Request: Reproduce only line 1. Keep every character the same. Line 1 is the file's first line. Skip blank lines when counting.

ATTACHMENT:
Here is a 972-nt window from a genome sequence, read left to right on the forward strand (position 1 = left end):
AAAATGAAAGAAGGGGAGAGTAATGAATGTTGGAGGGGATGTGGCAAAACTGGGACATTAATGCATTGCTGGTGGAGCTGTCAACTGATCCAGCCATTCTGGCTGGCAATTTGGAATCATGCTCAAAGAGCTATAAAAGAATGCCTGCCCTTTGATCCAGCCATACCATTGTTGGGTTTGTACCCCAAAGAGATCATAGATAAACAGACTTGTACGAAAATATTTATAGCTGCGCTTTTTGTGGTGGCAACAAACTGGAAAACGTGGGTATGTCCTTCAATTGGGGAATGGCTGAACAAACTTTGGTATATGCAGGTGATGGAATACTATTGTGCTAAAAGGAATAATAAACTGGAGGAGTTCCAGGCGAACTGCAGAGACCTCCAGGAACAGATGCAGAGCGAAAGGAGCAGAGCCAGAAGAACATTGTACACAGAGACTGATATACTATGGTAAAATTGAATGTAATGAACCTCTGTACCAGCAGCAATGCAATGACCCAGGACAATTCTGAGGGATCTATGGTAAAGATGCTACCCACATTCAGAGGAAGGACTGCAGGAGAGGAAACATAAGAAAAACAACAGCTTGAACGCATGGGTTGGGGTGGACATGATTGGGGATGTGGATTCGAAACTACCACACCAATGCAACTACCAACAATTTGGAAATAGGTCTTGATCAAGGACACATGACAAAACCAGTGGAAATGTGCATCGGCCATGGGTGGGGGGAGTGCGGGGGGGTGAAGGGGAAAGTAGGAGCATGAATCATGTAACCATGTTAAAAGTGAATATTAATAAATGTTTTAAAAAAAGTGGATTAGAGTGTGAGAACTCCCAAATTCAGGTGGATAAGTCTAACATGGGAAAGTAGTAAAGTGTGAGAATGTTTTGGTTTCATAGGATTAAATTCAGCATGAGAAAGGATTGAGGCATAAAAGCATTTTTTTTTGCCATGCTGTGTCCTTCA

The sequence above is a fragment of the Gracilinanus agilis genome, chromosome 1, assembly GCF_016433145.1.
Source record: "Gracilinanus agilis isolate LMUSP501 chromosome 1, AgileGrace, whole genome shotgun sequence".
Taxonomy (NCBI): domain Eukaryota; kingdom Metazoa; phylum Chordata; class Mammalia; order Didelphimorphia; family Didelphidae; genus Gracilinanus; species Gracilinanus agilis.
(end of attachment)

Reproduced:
Here is a 972-nt window from a genome sequence, read left to right on the forward strand (position 1 = left end):